United States. District Court (Connecticut)
U.S. district and circuit courts were created by the Judiciary Act of 1789 under the authority of the constitutional provision that the judicial power of the United States be vested in a Supreme Court and in such inferior courts as the Congress may establish. The Judiciary Act provided that these courts were to have original jurisdiction in cases involving crimes, remedies of common law, and aliens suing for a tort. The district courts were to have exclusive original cognizance of civil cases of admiralty and maritime jurisdiction, of seizures and all suits for penalties and forfeitures incurred, and of all suits against consuls or vice consuls. The circuit courts were to have jurisdiction over actions involving aliens or citizens of different States and, concurrent with the courts of theseveral States, equity suits where the matter in dispute exceeded $500. Provision was also made for appeals from the district to the circuit court.
Subsequent legislation and other factors caused the amount and type of work performed by the circuit and district courts to vary. The national bankruptcy acts, the first of which was passed in 1800, added a heavy burden to the district courts. In 1891 the appellate jurisdiction of the circuit courts was transferred to the newly created circuit courts of appeals, and the Judiciary Act of 1911 abolished the circuit courts and provided for the transfer of their records and remaining jurisdiction to the district courts.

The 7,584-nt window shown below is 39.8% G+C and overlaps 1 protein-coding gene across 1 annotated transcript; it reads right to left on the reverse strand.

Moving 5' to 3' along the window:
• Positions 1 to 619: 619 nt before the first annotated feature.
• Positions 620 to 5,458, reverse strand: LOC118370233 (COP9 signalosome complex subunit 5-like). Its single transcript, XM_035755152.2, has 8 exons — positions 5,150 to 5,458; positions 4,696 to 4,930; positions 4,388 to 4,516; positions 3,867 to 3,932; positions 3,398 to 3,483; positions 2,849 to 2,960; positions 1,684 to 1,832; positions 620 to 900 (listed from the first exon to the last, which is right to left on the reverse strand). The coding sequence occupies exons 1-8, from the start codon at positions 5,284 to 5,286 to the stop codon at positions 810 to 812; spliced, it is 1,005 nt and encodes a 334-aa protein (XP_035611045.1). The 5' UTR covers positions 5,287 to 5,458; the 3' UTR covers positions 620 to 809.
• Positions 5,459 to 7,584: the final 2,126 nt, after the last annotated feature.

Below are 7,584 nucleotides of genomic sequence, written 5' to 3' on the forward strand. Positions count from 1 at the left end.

Most States have had one district and one circuit court, with the State constituting a Federal judicial district. As the business of the courts increased the Congress authorized two or more district and circuit courts in some States. Some district and circuit courts were organized into two or more divisions, and court sessions were held at two or more locations. In 1838 the Northern District of New York became the first district to be divided into two divisions. Today at least 23 district courts are organized into divisions, and several courts have as many as six, seven, or eight divisions.
The first naturalization act, passed in 1790, provided that an alien who desired to become a citizen of the United States should apply to "any common law court of record, in any one of the states wherein he shall have resided for the term of one year at least." Under this and later laws, and under varying requirements, aliens were naturalized in federal, state and local courts.
Records of naturalization proceedings in federal courts are usually among the records of the district court for the district in which proceedings took place. These records may still be in the custody of the court or may have been transferred to the National Archives,
A federal naturalization record usually consists of a declaration of intention, petitions, depositions, and a record of naturalization. For more information about the types of information included in these records, see various publications of the National Archives dealing with genealogical research, available from the Publications Division, National Archives (NEP), Washington, DC 20408.
The state of Connecticut has one judicial district.
From the description of Agency history record. (National Archives Library). WorldCat record id: 145406819
|Place Name||Admin Code||Country|
|New Haven (Conn.)|
|New Haven (Conn.)|
|Drug Industry--Legal Cases|
|Drugs, Non--Prescription--Legal Cases|